Unless a payment strategy is already in place to address this expense, interest capitalisation may raise a red flag for investors. It may mean the fund does not have enough money to pay off the loan and interest. If this is the case, investors could lose distribution payments and their principal investment.

  4. Valuation policy
    Fund managers must provide a written policy for maintaining and complying with valuation requirements. They must show how the underlying assets will be assessed and how often the assessments will be done so that investors have an idea of the fund’s financial standing.

  5. Related party transactions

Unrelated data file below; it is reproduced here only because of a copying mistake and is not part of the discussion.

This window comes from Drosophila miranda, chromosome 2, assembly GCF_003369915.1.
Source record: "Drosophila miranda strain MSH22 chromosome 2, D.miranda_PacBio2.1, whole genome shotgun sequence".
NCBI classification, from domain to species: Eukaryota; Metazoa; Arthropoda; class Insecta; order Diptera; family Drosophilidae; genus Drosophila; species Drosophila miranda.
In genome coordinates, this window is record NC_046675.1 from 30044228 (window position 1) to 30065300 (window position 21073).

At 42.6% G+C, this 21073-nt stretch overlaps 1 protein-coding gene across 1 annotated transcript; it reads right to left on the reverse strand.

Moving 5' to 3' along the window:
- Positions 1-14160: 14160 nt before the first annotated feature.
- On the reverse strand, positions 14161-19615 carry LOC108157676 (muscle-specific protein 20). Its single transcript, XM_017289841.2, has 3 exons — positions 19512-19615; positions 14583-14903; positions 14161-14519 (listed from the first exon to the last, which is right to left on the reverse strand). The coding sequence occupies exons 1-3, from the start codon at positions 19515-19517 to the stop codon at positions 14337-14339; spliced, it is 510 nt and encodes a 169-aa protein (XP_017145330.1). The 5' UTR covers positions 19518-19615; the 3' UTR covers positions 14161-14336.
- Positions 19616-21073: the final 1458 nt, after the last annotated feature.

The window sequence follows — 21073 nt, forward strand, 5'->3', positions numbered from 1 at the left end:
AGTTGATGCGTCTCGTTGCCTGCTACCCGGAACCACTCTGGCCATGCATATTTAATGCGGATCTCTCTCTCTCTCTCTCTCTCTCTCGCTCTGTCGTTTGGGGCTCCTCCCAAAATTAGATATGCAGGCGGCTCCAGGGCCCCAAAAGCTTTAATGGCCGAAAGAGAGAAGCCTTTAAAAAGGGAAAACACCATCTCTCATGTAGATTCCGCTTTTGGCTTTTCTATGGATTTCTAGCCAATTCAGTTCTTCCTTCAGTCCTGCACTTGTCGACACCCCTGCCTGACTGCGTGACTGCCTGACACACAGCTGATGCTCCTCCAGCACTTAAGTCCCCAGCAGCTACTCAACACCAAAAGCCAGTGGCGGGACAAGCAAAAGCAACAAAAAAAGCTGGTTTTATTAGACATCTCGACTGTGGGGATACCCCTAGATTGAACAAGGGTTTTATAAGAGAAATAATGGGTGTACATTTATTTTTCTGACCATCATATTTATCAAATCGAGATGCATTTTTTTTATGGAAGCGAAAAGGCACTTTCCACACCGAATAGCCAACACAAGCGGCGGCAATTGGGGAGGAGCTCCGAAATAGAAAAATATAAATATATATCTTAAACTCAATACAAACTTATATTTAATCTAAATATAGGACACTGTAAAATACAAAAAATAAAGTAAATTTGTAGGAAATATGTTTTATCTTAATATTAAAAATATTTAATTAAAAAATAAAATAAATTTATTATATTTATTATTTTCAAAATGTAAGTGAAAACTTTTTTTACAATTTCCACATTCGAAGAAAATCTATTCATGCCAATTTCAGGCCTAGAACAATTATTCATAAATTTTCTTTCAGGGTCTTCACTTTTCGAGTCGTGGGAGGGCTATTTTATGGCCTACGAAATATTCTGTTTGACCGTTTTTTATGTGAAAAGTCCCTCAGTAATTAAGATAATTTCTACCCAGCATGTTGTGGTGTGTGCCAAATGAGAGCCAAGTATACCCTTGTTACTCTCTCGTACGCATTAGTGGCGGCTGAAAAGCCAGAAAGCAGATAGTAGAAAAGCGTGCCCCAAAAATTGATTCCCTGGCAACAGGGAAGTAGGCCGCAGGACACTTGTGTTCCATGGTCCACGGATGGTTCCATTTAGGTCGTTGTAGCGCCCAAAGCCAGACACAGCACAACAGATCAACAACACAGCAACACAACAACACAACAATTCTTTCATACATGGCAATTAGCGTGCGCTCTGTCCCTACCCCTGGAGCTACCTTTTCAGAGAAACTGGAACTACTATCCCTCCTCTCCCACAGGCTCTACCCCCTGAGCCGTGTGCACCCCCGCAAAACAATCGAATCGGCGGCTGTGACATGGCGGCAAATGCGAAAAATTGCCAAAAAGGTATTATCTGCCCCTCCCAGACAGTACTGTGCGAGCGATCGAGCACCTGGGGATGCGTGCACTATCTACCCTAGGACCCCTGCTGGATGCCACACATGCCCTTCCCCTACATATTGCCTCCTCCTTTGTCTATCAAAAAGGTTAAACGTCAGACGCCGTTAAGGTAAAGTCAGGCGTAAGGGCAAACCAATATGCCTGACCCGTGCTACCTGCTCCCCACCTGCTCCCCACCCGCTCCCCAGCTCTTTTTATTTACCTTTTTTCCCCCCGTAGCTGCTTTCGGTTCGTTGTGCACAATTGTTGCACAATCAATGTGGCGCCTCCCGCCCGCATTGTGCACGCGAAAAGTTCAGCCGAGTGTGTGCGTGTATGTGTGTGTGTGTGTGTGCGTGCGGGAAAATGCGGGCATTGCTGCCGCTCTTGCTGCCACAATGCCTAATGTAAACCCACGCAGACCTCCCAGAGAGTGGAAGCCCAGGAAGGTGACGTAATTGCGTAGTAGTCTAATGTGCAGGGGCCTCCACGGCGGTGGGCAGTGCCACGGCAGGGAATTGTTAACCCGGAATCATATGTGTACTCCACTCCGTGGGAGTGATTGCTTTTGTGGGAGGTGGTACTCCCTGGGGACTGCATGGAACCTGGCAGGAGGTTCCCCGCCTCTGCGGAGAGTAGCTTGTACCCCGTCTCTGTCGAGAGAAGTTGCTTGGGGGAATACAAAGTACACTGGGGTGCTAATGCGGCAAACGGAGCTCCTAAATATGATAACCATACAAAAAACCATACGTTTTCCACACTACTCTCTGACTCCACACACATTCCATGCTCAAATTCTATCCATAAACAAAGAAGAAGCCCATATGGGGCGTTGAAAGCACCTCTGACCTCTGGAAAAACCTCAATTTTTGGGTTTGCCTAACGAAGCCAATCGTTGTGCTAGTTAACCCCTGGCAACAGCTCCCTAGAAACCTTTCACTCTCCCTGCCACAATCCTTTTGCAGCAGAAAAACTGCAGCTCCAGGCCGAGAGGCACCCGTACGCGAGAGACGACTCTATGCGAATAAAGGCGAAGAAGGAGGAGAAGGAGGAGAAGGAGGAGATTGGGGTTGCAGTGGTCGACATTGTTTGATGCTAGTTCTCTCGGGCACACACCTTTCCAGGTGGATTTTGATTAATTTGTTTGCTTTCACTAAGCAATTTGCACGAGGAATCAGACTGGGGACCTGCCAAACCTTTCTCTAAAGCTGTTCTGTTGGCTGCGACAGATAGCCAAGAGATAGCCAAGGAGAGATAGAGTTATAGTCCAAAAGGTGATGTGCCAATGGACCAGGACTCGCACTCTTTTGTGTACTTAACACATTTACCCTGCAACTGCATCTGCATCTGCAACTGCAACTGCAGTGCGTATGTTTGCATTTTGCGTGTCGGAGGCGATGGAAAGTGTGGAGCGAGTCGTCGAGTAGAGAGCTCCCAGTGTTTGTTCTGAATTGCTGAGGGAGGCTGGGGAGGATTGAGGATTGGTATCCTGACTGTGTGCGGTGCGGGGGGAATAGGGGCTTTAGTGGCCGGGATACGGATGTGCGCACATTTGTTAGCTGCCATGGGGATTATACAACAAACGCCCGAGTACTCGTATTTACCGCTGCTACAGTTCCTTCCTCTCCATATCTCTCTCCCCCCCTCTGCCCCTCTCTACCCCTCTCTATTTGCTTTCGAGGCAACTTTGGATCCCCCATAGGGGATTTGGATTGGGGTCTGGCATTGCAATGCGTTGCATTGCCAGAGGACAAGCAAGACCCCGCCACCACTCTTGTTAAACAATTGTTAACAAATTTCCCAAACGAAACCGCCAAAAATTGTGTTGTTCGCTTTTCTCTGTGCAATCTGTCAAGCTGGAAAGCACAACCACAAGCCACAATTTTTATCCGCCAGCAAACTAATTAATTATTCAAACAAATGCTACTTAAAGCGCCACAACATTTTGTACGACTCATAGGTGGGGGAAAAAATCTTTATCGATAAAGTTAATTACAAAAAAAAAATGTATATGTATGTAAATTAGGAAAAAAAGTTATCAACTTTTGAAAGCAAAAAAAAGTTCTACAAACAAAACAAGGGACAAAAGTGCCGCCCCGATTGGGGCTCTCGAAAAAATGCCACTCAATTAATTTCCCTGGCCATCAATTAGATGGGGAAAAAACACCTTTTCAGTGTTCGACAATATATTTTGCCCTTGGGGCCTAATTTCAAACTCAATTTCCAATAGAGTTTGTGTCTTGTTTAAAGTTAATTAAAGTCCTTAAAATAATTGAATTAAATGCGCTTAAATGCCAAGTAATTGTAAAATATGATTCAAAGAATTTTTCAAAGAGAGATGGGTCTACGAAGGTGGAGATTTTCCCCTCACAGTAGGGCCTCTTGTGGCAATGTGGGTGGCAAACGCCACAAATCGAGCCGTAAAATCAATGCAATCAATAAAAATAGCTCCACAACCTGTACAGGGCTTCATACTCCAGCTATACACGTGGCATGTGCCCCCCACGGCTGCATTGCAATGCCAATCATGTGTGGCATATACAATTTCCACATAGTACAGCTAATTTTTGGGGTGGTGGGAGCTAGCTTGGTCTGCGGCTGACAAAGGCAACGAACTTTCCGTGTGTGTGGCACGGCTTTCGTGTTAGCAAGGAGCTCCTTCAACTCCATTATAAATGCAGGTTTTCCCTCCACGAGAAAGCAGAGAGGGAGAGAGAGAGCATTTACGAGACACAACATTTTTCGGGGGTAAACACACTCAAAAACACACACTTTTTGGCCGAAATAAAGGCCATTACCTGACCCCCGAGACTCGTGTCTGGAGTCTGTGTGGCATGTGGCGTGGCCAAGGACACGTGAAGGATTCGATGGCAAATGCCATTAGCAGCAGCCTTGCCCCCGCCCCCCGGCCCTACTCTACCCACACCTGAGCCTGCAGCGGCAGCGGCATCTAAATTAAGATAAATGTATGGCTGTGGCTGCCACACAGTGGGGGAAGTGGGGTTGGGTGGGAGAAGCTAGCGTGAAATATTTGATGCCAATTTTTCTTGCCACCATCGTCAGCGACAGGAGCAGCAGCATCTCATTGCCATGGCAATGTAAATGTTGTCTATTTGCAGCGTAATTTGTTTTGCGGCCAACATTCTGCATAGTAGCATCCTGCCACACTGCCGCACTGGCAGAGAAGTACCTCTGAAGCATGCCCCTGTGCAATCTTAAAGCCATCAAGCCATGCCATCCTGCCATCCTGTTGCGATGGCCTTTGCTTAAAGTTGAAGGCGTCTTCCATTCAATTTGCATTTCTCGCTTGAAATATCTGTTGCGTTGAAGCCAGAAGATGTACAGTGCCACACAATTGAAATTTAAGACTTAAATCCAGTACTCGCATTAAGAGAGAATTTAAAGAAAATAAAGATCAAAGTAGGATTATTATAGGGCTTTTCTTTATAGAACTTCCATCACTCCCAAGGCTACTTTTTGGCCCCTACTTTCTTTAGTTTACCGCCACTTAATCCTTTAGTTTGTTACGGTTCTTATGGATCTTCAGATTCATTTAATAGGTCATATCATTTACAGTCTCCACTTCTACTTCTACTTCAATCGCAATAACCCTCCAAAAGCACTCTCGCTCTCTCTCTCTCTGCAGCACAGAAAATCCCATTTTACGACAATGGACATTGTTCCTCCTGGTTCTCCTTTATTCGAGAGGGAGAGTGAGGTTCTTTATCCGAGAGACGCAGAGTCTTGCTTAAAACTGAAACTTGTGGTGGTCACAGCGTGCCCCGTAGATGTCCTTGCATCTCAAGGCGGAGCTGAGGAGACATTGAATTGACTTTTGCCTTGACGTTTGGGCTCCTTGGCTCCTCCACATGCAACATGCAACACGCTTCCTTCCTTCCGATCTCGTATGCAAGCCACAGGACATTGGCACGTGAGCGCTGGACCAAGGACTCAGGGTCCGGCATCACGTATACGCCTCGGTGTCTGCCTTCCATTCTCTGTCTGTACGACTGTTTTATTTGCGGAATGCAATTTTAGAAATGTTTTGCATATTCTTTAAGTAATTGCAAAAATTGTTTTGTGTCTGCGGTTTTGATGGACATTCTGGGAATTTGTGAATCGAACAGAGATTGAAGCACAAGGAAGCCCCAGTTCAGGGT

What are the fund’s policies with regard to related party transactions? Are there special arrangements involved or are transactions made at market value?

    This is an important consideration for investors because the fund must be managed in the best interest of the investors, not for the benefit of related parties or the fund manager.

  6. Distribution practices
    The fund manager must be transparent about where and how it will distribute income. Investors must know this, so they have an idea of what they will receive (Will they receive cash only? Cash and some tax benefits?), when to expect it and where it would be sourced from (Will it come from operations only? Income from operations and some loan?).

If any information is missing, the fund manager must explain the lack of information, how they plan to address any and all issues and inform investors what kinds of risks they will be exposed to.


This information has been sourced from ASIC and Property Funds Association.

Fixed term unlisted property trust